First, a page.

Renewable E-Fuels Are the Future of the Shipping Industry: Report

The transition to these e-fuels is not without challenges, but providing the challenges are addressed, carbon-neutral e-fuels offer a sustainable alternative, the report says

December 13, 2019. By News Bureau

According to a report published in alliance with Ricardo and the Environment Defence Fund, plans to cut shipping emissions by at least 50% by 2050, the use of e-fuels will result in decarbonizing the shipping industry.

Shipping transport is responsible for around 2.5% of global greenhouse gas emissions globally as it emits around 940 million tonnes of CO2 annually. 

Synthetic fuels created from renewable energy result in decarbonizing the international shipping industry, as per the report.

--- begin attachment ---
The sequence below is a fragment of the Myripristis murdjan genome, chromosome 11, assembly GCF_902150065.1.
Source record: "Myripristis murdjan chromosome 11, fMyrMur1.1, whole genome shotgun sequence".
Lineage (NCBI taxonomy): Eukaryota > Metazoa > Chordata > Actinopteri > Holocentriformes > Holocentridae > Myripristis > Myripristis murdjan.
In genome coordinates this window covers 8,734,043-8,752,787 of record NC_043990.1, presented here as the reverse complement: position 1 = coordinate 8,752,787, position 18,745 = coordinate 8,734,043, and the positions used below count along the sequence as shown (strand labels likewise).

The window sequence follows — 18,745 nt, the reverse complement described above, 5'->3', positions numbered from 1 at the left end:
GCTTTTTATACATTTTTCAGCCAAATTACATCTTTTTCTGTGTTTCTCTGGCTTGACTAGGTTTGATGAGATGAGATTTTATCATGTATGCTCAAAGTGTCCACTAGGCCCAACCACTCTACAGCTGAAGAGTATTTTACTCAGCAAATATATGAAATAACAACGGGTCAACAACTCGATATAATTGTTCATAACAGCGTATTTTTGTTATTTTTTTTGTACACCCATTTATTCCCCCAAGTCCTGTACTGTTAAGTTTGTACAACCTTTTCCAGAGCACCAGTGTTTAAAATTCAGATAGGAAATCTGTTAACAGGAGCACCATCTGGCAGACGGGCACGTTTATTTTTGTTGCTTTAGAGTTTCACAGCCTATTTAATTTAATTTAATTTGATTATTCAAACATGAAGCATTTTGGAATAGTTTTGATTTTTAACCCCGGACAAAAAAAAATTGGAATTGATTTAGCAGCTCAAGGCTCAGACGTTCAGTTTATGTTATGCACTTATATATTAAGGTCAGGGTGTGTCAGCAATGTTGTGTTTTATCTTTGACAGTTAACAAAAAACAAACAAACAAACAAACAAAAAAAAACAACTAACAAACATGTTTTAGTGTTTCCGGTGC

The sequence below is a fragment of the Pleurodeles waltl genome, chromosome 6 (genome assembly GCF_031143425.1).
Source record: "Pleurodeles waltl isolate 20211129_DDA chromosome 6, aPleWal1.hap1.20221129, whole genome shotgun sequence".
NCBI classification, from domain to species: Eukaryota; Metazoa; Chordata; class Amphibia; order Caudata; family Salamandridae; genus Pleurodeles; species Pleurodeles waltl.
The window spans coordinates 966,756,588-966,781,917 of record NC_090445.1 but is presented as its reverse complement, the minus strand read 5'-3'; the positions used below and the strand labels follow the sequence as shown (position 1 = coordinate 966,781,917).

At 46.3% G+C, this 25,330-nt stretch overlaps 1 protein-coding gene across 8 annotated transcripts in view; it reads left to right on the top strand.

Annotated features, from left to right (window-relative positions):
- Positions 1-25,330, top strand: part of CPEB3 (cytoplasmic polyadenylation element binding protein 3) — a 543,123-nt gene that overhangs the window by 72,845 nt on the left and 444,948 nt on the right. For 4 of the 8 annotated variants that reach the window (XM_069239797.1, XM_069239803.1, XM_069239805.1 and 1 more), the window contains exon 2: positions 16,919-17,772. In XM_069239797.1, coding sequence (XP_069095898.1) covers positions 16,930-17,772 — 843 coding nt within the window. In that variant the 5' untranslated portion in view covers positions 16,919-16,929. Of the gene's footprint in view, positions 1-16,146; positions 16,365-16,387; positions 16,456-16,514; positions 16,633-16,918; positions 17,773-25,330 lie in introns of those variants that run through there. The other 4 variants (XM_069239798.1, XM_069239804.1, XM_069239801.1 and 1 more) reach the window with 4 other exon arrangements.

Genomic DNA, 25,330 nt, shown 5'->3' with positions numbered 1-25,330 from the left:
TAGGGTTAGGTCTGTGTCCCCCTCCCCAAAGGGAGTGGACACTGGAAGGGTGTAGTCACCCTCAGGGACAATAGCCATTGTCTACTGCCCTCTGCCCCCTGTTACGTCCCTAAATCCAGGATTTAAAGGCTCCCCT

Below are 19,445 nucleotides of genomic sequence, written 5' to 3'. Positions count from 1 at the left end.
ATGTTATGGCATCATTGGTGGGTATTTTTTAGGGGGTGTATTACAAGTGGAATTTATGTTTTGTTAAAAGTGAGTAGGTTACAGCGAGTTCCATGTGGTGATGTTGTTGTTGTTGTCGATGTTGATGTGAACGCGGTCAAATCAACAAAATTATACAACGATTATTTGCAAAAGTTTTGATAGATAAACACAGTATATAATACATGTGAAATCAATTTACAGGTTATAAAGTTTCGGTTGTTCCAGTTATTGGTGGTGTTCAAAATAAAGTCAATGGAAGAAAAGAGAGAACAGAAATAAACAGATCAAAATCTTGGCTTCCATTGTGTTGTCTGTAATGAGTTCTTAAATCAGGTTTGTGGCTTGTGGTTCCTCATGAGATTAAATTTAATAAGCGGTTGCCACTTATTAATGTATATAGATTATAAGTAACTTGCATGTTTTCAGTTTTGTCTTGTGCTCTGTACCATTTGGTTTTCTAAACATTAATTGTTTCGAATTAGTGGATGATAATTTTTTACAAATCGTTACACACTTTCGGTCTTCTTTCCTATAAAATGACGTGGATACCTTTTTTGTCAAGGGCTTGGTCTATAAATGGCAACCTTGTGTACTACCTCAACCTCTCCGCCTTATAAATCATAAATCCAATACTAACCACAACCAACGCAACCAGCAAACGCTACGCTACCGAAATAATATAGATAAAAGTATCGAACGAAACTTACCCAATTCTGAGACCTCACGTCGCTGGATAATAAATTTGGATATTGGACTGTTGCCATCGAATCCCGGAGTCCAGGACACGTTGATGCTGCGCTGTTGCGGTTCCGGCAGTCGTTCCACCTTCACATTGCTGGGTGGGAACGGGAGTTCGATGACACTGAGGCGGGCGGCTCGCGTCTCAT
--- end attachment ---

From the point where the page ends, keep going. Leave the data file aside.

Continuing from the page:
Hydrogen fuel can be used to produce green ammonia or carbon-based fuels like methanol.

The transition to these e-fuels is not without challenges, but providing the challenges are addressed, carbon-neutral e-fuels offer a sustainable alternative, the report says.

As per the report, Chile is heavily reliant on shipping for both international trades and for domestic transportation and with one of the largest renewable energy capacities in the world, with over 1,200GW of solar potential alone which could possess large untapped resources to unlock investment in new clean energy and infrastructure. Chile can become the South American hub for clean shipping.

International Maritime Organisations can achieve goals of cutting greenhouse gas emissions from shipping by at least 50% by 2050 compared to 2008 levels, if Chile will invest in its renewable energy for shipping.

“Ricardo is pleased to have been able to contribute to this important study on behalf of the Environmental Defence Fund. The report shows that Chile has huge potential to decarbonise not only the shipping sector but its whole economy and implementation of zero-carbon marine fuels can be a driving force. This would also help to increase the country’s energy security and minimise its reliance on fossil fuel imports,” according to Nick Ash, principal consultant of Ricardo’s energy team.

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